You see them every time you retreat to the library to study. They help you find books or information for your last-minute research projects. But, how well do you really know the college’s librarians? Three women working in the library shared their stories with us.
Her office is tucked down a hallway on the third floor inside the archives. Rows of tall shelves holding hundreds of gray filing boxes fill the room. Looming stacks of old archives are visible from the main corridor. It’s easy to miss the archivist among the files; she spends her days sifting through them, piecing together stories from the documents.
“I’m a librarian working as an archivist,” Anita Gordon-Gilmore, librarian, said. “I stayed on with the archives when they were just getting established.”
She began her career as a cataloger before the digital age streamlined the process. Gordon-Gilmore has a wealth of knowledge about the analog processes, but she said she doesn’t quite miss it.
“When I started out, we used to type what we called the main entry card, then we’d send it to another group [who] would copy it, then they’d send it on to typing, then they would alphabetize those and file them in the catalog,” Gordon-Gilmore said. “With a lot of human error going into it, things often got misfiled.”
Now, new library technologies have improved the cataloging process.
“I think it has developed a lot and, of course, the new technologies coming in have helped,” Gordon-Gilmore said. “Technologies help a lot with storing and retrieval.”
As an archivist, part of her position is inventing the aids to accurately locate information in the archive.
“We do a lot of tool creation,” Gordon-Gilmore said. “In putting things away, we often create tools such as timelines, names of people and even abbreviations we commonly used.”
To fill the holes in the stories of objects, archivists have begun the Sleuthing Series, a periodic release of archived photographs intended to crowd source information from people who might be able to identify those in the photos.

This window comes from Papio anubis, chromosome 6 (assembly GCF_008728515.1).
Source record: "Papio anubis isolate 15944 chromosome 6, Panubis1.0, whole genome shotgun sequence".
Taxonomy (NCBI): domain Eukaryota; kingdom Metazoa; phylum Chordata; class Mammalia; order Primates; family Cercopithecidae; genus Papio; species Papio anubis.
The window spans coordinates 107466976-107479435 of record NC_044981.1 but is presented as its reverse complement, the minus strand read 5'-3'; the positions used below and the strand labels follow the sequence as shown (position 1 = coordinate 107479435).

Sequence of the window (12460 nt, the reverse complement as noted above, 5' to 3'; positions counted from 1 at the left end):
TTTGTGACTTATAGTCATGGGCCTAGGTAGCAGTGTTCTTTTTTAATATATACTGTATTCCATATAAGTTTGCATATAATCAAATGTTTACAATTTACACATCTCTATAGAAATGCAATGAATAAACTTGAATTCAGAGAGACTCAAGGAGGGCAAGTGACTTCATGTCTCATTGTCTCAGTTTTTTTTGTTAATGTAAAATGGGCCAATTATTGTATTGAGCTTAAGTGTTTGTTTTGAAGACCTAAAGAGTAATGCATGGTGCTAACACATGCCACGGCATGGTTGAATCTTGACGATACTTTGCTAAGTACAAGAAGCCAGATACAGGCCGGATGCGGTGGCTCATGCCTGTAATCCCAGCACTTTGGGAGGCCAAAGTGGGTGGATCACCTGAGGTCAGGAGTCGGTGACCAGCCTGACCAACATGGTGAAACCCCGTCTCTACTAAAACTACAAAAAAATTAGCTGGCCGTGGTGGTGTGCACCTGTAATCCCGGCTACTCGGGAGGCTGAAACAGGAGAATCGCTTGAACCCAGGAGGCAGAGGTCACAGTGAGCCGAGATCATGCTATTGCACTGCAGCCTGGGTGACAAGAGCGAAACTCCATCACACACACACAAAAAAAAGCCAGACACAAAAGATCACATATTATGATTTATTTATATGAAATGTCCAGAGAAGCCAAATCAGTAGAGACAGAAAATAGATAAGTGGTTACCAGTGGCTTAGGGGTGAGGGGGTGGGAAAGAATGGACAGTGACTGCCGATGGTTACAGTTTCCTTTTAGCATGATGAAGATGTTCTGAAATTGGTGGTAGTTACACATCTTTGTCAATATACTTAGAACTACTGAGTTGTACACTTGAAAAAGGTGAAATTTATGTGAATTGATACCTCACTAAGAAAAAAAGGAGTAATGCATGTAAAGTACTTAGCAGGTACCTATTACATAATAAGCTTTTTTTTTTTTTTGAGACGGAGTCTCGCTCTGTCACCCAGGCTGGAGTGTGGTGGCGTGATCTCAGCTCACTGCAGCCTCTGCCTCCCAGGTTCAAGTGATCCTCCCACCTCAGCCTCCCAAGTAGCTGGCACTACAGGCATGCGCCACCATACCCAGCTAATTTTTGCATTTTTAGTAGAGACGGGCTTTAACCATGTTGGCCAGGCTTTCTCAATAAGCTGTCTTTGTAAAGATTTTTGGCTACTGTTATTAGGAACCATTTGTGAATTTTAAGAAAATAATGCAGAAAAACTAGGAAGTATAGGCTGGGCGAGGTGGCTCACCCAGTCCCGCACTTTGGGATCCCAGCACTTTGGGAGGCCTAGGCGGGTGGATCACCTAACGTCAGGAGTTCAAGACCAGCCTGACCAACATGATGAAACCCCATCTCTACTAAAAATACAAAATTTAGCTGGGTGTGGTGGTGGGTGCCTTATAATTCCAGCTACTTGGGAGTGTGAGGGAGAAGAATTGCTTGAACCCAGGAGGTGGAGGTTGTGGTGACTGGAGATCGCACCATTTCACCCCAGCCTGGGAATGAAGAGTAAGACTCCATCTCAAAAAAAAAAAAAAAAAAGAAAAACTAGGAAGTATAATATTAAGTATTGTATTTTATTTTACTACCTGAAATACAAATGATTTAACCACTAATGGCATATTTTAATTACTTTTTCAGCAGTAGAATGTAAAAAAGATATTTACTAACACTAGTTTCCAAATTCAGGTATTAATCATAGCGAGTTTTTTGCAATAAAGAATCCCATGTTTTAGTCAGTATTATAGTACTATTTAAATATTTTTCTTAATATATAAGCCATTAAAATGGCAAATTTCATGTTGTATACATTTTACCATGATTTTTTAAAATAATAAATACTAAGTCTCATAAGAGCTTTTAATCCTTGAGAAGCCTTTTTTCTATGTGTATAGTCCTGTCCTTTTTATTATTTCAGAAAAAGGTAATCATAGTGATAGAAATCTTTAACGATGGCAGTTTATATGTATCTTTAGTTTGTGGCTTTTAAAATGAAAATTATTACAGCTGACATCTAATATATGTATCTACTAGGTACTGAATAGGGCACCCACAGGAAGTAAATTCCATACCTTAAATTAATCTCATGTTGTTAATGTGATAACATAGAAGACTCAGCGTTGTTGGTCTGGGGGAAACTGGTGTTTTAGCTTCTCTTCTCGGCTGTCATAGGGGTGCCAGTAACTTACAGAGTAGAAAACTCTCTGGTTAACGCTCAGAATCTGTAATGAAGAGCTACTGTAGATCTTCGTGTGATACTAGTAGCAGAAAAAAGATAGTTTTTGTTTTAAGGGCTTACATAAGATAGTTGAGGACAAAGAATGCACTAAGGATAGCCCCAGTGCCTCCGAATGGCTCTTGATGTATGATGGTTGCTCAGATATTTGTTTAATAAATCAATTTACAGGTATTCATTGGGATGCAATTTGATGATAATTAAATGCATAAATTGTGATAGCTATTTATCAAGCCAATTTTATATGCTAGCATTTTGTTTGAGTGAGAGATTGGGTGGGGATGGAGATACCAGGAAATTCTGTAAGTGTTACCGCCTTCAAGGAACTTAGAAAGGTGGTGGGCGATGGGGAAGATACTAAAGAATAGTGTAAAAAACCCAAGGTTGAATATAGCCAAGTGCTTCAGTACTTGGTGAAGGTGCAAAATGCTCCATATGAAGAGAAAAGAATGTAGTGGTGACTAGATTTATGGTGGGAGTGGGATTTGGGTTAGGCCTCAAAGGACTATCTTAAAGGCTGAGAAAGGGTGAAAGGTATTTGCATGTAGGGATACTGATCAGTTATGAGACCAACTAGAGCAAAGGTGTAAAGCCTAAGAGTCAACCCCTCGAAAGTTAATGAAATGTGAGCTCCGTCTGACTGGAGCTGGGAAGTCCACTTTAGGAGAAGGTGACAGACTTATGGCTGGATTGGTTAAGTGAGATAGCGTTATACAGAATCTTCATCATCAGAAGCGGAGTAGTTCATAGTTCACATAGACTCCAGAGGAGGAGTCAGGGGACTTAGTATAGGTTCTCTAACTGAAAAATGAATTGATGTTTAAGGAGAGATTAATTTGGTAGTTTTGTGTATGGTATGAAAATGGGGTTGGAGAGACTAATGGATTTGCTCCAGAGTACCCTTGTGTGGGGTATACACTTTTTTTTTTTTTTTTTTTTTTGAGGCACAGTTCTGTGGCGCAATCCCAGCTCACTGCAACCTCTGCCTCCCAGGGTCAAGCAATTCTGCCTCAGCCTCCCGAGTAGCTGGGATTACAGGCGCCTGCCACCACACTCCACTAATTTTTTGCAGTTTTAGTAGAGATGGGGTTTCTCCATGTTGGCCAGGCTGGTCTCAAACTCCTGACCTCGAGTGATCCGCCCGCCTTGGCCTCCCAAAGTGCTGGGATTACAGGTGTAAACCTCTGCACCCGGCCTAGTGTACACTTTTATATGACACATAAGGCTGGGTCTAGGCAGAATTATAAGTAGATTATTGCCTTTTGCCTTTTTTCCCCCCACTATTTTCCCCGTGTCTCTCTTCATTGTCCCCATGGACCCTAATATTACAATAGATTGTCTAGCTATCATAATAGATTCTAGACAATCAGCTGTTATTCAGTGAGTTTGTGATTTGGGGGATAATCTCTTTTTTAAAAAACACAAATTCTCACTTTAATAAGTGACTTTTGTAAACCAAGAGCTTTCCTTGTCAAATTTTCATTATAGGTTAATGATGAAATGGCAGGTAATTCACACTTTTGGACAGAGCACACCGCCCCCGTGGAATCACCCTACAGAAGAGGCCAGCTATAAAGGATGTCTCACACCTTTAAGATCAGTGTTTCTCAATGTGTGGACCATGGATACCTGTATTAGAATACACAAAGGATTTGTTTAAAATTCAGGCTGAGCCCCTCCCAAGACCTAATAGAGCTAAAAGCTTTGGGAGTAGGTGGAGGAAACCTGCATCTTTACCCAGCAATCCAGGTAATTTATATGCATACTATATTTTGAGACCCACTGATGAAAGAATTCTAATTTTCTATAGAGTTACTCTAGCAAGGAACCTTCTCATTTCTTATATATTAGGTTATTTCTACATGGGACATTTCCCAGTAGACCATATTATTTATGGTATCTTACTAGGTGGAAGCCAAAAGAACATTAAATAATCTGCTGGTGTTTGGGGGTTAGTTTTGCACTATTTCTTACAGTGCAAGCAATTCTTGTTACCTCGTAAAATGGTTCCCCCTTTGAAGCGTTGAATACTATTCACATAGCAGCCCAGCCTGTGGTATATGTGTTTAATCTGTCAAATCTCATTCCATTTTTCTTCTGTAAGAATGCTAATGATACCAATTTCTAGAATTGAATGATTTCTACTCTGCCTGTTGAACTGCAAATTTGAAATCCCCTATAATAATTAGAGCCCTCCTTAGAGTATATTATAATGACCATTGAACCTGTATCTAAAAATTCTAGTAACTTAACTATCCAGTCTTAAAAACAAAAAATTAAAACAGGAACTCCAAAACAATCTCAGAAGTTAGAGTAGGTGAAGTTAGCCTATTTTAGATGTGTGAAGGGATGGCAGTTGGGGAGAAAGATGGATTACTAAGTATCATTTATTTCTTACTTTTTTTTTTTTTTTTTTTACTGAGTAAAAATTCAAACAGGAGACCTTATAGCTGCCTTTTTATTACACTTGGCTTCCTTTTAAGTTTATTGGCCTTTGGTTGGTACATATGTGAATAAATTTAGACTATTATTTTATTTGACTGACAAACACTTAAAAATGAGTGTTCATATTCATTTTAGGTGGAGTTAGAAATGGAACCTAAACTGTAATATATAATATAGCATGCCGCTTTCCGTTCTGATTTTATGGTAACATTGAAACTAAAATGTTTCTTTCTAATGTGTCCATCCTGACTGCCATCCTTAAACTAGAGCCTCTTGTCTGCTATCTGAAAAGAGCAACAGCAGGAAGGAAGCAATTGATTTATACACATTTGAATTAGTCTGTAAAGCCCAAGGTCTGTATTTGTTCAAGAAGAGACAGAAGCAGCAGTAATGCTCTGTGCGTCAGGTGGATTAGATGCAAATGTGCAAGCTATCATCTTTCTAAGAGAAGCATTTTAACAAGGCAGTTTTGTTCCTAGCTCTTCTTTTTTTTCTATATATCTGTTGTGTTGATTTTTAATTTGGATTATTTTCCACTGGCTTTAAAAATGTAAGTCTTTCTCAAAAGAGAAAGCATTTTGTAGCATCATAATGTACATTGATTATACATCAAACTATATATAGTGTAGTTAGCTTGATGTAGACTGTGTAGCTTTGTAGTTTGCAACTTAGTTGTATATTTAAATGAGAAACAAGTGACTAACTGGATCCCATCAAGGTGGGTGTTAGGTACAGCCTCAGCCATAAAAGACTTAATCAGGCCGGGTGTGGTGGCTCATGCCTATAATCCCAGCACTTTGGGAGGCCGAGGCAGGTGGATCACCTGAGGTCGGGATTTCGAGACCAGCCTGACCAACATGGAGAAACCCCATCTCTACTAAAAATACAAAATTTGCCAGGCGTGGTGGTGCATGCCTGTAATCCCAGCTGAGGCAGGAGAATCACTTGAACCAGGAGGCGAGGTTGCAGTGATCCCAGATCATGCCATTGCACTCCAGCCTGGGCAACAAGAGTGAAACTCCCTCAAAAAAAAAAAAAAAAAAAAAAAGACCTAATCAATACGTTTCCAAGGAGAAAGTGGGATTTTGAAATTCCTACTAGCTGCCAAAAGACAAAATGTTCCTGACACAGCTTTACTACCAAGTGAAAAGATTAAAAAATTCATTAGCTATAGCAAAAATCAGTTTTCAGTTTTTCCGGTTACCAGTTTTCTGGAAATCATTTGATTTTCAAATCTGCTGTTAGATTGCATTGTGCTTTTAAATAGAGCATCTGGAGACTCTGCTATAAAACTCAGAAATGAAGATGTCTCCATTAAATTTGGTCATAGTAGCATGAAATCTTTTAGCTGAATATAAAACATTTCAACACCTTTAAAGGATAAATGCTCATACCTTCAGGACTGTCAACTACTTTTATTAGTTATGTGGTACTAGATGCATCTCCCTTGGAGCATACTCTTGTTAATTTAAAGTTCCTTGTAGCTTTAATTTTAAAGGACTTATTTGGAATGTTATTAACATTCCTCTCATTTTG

The archives hold the history of our campus, Gordon-Gilmore said. She stressed the importance of storing information for future generations to look back at the path the college has taken.
Gordon-Gilmore said, “People did not always know how important little things are to tell their story. We try to collect the things that are going to tell the story.”
A mid-life crisis and the demise of a business led Janet Brooks to her role as a college librarian 14 years ago.
“I had a first career where I worked at a specialty food shop for 15 years,” Brooks said. “We closed our doors. I went back to school. And, in the process of going back to school I decided I needed a part time job and I landed a job here at the information desk.”
Brooks graduated with a Masters of Library Science in 2009, and now fills a specialized role in interlibrary loan at the Billington Library. The program allows patrons to request materials from libraries they wouldn’t otherwise have access to.
“Resource sharing has been an interest to me from day one,” Brooks said. “I can offer our patrons a good deal of things that we just don’t have the funds or the space for.”
Brooks also teaches classes and works in collection development, particularly in the children’s department, used primarily by the children’s literature class on campus. Children’s books have evolved over the last five years to cover topics previously absent from the genre, Brooks said
“I see a lot of diversity in children’s books that wasn’t there five years ago. A lot of authors are stressing kindness. There are more books about the kinds of things children find themselves in,” Brooks said. “I see children’s literature becoming a little bit more relevant to the lives children are leading.”